Based on 16 recommendations, efforts should be made to achieve the following goal:
By 2025, all scholarly publication activity in Austria should be Open Access. In other words, the final versions of all scholarly publications resulting from the support of public resources must be freely accessible on the Internet without delay (Gold Open Access). The resources required to meet this obligation shall be provided to the authors, or the cost of the publication venues shall be borne directly by the research organisations.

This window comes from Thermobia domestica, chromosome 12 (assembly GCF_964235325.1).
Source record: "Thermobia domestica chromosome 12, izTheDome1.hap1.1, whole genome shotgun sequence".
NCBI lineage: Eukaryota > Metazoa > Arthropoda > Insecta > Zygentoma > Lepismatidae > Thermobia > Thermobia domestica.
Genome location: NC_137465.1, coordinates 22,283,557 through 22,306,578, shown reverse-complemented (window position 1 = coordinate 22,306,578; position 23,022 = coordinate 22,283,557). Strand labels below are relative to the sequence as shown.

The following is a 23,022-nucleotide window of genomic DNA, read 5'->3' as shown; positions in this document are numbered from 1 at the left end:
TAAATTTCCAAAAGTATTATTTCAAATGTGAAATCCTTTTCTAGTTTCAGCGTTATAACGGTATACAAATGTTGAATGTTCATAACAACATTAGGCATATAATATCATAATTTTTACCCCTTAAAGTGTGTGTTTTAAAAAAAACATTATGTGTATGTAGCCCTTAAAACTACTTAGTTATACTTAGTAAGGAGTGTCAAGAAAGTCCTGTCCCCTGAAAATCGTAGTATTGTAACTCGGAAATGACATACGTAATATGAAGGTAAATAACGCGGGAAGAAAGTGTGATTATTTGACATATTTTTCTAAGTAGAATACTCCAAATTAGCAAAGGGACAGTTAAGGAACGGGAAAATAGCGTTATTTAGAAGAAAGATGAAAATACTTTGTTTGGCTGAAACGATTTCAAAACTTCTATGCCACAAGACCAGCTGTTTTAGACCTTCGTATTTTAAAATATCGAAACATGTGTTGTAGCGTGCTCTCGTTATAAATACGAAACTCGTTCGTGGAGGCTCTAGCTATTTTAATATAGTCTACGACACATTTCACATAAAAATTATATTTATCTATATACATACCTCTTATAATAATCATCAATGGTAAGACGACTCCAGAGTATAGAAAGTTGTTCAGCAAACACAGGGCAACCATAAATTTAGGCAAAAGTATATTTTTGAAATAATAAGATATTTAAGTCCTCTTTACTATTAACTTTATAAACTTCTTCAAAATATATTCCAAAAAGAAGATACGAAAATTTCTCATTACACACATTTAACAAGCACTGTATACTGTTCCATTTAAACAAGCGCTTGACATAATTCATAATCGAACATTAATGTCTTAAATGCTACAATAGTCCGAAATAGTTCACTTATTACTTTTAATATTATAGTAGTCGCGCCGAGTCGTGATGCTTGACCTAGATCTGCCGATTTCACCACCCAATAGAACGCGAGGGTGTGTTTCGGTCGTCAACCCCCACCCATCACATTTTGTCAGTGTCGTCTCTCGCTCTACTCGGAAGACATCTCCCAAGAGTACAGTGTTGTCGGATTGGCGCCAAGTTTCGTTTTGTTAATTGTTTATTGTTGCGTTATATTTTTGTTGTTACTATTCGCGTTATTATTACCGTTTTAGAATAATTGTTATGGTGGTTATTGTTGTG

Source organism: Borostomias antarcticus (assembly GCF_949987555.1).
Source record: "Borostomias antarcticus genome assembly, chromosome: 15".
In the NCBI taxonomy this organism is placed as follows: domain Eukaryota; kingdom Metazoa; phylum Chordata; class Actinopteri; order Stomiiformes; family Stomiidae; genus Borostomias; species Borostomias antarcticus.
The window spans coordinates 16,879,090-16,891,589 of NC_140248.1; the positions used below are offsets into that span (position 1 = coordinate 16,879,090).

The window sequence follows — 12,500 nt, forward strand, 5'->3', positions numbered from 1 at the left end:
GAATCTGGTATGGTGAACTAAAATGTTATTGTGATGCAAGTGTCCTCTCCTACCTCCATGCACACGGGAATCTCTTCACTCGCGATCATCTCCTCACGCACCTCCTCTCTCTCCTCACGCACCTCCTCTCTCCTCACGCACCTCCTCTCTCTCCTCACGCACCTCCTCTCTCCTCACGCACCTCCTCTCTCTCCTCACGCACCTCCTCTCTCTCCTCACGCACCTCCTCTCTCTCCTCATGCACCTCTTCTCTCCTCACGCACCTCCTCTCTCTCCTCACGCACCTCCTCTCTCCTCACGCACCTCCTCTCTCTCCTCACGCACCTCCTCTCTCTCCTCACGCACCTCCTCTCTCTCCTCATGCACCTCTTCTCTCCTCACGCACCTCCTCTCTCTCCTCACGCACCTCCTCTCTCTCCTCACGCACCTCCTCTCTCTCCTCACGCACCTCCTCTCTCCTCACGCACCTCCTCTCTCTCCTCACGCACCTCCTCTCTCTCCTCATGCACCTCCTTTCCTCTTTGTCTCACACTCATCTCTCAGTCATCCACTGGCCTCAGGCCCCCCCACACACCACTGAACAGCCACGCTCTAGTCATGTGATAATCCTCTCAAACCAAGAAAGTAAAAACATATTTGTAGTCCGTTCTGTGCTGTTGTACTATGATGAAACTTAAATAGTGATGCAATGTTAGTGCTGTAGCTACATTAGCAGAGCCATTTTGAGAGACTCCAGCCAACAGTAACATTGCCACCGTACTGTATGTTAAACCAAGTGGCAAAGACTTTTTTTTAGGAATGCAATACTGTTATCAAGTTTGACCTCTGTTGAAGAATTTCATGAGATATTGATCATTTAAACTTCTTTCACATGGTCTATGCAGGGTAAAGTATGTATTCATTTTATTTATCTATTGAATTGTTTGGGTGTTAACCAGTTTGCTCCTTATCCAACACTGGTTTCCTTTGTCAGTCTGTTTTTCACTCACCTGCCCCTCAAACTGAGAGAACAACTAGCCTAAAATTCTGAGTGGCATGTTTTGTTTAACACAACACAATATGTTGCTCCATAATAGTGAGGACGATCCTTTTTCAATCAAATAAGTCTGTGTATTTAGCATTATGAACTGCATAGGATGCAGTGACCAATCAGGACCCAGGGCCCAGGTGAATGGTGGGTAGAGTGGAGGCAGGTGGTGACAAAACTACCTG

Open Data — data that is freely available online for anyone to use and republish for any purpose — is becoming increasingly important in today’s development agenda driven by the Data Revolution, which has been recognized worldwide as the key engine for achieving the post-2015 UN Sustainable Development Goals. Data is probably one of the most valuable and least-utilized assets of modern governments. In that context, Open Data is being widely recognized as a resource with high economic and social value and as an effective approach for smarter data management. The primary purpose of Open Data initiatives worldwide is to help governments, businesses and civil society organizations utilize the already available digital data more effectively to drive sustainable development. Many Open Data initiatives involve taking data that is already publicly available and putting it into more usable formats, making it a powerful resource for private sector development, jobs creation, economic growth, and more effective governance and citizen engagement. In recent years, several studies — including those led by the World Bank — have shown a growing number of Open Data applications around the world, from water management social enterprises in India to agro-businesses in Ghana. The Open Data Impact Map, developed as part of the OD4D (Open Data for Development) network, has more than 1,000 examples of such use cases from over 75 countries, and the list is growing.